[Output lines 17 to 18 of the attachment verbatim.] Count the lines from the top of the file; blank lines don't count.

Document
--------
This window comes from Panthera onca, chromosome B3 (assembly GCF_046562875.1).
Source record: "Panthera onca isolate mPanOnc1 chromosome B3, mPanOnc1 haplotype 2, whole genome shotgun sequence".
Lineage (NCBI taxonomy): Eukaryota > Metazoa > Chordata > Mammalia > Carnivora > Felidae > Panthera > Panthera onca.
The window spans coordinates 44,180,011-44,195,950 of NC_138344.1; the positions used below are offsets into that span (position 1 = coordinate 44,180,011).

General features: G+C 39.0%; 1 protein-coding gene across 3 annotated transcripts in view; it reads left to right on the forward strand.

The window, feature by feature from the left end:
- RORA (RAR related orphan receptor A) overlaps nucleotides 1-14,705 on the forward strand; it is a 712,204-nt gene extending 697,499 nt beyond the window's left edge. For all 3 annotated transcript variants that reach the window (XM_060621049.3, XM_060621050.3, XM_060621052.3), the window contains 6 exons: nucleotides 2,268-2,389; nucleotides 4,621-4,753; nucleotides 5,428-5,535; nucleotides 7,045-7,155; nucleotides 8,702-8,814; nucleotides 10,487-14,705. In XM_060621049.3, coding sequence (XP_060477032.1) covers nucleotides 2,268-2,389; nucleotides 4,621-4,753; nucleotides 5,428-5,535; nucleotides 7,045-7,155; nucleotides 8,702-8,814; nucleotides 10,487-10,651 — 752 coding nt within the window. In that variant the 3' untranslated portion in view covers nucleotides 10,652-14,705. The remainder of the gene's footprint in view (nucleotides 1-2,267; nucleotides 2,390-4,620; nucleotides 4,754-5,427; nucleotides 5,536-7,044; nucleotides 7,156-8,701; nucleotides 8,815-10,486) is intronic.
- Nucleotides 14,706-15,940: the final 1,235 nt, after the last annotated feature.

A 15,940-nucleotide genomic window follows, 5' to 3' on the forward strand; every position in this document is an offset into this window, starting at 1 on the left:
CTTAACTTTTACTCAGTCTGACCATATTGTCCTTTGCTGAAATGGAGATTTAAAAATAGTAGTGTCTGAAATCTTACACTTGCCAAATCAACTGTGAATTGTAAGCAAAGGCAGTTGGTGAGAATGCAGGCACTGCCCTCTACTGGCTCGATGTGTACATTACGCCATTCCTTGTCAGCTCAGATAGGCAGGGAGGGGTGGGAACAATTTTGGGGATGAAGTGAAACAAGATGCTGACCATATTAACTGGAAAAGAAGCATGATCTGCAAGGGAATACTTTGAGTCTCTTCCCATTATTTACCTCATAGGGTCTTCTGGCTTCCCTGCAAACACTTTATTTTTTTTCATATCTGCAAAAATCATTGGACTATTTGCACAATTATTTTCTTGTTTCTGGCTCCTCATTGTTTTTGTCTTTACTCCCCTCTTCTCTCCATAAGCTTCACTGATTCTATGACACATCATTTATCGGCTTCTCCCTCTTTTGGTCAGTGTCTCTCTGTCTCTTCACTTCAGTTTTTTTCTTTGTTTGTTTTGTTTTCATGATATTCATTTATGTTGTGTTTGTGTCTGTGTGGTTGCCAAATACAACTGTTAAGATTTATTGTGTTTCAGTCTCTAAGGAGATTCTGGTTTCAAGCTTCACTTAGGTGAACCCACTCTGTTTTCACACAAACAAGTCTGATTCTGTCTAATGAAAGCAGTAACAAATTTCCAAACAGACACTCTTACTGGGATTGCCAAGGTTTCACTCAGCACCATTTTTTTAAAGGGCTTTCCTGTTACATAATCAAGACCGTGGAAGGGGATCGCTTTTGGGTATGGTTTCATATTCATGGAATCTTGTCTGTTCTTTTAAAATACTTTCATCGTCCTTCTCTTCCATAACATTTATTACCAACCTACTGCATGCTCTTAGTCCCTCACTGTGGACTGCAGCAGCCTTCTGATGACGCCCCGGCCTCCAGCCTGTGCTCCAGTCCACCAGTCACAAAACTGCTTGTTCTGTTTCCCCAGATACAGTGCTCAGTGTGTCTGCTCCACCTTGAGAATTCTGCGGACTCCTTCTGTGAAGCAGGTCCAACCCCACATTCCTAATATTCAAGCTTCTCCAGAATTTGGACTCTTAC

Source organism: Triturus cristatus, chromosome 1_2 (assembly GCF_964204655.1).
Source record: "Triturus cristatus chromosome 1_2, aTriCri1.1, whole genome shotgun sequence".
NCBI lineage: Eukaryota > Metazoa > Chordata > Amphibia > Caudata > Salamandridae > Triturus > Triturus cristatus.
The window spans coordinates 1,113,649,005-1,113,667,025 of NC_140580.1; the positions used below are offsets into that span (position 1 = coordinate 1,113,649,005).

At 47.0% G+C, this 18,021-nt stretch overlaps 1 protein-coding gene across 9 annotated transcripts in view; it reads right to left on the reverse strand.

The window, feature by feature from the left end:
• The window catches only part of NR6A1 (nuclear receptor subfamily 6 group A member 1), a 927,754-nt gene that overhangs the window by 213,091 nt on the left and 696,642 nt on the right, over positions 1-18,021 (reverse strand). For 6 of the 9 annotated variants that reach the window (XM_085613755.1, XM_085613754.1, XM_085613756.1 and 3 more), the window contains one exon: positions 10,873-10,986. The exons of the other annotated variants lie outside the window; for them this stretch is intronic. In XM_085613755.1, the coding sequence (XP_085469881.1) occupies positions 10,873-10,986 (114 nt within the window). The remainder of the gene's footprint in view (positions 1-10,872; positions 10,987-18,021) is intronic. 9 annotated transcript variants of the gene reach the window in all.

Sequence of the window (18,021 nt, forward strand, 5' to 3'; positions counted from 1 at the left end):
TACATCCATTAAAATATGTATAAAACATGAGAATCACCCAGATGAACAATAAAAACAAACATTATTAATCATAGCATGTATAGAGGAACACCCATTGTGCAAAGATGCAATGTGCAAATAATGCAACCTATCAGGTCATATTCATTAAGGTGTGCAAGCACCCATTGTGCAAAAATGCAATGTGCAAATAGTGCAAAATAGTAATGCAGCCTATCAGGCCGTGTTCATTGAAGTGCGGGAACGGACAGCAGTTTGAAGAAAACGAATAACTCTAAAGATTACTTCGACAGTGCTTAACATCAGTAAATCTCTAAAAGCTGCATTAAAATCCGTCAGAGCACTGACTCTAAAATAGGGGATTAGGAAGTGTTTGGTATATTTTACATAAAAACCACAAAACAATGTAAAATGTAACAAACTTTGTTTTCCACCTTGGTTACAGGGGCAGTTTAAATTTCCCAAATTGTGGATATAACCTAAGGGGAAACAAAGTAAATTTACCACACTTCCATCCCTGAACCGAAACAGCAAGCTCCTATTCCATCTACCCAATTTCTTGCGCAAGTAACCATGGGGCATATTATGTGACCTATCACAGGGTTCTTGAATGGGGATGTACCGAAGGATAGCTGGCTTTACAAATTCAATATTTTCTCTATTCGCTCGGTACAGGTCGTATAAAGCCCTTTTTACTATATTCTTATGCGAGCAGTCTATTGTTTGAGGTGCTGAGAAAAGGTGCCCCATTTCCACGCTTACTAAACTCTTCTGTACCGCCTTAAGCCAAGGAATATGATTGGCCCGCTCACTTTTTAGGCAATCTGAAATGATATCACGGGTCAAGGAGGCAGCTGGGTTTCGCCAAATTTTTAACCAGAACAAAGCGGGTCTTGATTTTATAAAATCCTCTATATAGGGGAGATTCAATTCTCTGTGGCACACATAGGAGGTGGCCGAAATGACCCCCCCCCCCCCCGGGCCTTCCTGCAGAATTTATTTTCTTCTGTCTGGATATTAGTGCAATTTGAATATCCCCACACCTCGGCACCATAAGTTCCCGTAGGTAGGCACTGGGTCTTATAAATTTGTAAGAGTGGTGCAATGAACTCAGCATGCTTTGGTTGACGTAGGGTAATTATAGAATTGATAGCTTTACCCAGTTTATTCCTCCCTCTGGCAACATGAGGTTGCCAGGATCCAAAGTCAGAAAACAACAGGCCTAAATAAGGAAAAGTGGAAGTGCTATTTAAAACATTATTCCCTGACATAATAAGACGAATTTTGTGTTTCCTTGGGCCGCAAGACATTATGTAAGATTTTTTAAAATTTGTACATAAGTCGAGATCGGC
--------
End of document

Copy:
• The window catches only part of NR6A1 (nuclear receptor subfamily 6 group A member 1), a 927,754-nt gene that overhangs the window by 213,091 nt on the left and 696,642 nt on the right, over positions 1-18,021 (reverse strand). For 6 of the 9 annotated variants that reach the window (XM_085613755.1, XM_085613754.1, XM_085613756.1 and 3 more), the window contains one exon: positions 10,873-10,986. The exons of the other annotated variants lie outside the window; for them this stretch is intronic. In XM_085613755.1, the coding sequence (XP_085469881.1) occupies positions 10,873-10,986 (114 nt within the window). The remainder of the gene's footprint in view (positions 1-10,872; positions 10,987-18,021) is intronic. 9 annotated transcript variants of the gene reach the window in all.

Sequence of the window (18,021 nt, forward strand, 5' to 3'; positions counted from 1 at the left end):